|Australian Foreign Minister Julie Bishop
Any operation would be in accordance with international law and Australia's “support for peace, stability and security in the region", Bishop said on November 1.
She underlined her country’s options to increase maritime cooperation, including coordination activities in the East Sea and the Sulu Sea, saying that this is totally consistent with Australia’s policy of exercising its right of freedom of navigation.
The minister said there was a deeper level of maritime engagement with Indonesia than many realised activities such as training and personnel exchange.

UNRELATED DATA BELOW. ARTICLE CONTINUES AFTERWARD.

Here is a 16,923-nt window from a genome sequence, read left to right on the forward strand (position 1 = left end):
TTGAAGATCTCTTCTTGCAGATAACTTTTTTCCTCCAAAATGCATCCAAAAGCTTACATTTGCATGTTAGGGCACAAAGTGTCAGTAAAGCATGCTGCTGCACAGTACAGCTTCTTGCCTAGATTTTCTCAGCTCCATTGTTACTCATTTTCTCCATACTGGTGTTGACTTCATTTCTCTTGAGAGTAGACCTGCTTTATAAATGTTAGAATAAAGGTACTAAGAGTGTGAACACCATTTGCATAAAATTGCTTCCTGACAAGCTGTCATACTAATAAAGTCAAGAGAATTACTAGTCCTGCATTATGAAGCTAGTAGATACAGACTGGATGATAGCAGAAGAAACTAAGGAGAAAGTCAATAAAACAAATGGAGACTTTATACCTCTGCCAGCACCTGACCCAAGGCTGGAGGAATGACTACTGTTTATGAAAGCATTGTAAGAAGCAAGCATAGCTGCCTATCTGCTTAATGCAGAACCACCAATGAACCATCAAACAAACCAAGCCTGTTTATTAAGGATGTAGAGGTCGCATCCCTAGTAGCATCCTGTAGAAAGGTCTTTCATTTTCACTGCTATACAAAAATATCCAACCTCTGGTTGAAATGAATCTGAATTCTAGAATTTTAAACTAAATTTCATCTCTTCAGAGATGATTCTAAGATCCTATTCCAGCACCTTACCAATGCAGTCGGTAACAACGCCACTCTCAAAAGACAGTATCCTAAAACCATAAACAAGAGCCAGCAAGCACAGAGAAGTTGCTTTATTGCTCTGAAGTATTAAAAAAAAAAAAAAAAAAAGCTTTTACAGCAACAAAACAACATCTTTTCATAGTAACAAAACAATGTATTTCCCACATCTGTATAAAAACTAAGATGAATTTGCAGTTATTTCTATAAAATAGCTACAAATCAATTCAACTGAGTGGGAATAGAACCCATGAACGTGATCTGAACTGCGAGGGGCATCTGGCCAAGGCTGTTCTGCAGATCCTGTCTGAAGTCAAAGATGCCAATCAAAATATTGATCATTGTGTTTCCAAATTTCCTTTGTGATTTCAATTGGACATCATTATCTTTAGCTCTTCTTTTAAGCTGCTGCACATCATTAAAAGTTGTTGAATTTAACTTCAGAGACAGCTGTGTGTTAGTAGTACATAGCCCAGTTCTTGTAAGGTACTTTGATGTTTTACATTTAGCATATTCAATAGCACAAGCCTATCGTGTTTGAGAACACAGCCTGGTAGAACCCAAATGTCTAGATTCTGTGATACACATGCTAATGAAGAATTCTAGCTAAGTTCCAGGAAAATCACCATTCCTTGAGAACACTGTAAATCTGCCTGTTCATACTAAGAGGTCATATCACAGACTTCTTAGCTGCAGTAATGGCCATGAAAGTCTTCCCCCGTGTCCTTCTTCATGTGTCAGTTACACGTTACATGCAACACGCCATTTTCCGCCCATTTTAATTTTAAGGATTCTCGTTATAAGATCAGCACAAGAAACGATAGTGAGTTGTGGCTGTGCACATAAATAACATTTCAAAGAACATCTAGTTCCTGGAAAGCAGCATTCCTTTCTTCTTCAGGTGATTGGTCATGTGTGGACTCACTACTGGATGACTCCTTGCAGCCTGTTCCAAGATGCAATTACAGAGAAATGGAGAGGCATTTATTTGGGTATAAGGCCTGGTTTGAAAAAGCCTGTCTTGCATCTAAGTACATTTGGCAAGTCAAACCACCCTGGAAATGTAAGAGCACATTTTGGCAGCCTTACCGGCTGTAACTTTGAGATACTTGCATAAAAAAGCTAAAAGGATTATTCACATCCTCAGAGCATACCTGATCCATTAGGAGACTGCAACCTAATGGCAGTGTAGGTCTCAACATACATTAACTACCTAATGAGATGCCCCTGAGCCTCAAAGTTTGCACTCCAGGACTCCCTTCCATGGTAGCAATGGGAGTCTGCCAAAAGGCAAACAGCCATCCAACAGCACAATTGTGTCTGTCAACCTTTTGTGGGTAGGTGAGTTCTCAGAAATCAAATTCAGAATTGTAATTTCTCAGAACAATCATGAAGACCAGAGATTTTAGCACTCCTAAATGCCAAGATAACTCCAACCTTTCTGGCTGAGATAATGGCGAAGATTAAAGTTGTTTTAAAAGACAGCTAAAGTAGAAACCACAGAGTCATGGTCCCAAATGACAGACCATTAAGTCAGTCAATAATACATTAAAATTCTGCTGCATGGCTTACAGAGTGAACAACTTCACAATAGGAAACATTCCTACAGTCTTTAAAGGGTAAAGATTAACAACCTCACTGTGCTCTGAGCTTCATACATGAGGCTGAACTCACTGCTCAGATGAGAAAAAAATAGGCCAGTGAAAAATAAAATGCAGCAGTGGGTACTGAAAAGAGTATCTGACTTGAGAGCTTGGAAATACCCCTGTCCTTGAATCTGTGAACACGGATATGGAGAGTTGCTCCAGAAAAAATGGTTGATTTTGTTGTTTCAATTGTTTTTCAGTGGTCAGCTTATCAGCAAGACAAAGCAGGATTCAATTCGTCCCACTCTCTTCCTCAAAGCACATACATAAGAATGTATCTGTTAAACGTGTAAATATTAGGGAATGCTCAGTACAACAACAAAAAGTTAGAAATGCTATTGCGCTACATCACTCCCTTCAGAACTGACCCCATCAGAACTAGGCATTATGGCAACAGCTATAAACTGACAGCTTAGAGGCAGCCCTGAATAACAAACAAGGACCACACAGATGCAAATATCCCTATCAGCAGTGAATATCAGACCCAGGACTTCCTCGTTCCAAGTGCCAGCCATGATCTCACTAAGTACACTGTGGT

The Australian Navy already conducted joint exercises in the East Sea with India and the US and notified other nations in the region, she said, adding that “this is a regular part of what our navy does and also part of our engagement in the region”.
Indonesian Defence Minister Ryamizard Ryacudu raised the possibility of joint patrols during the Foreign and Defence Ministers meeting between the two nations in Bali, Indonesia last week.
The joint Australian-Indonesian patrols would help bring peace to the disputed waters, Ryacudu said.
The two nations consider joint patrols in the East Sea ahead the first visit of Indonesian President Joko Widodo to Australia early next week to boost bilateral cooperation.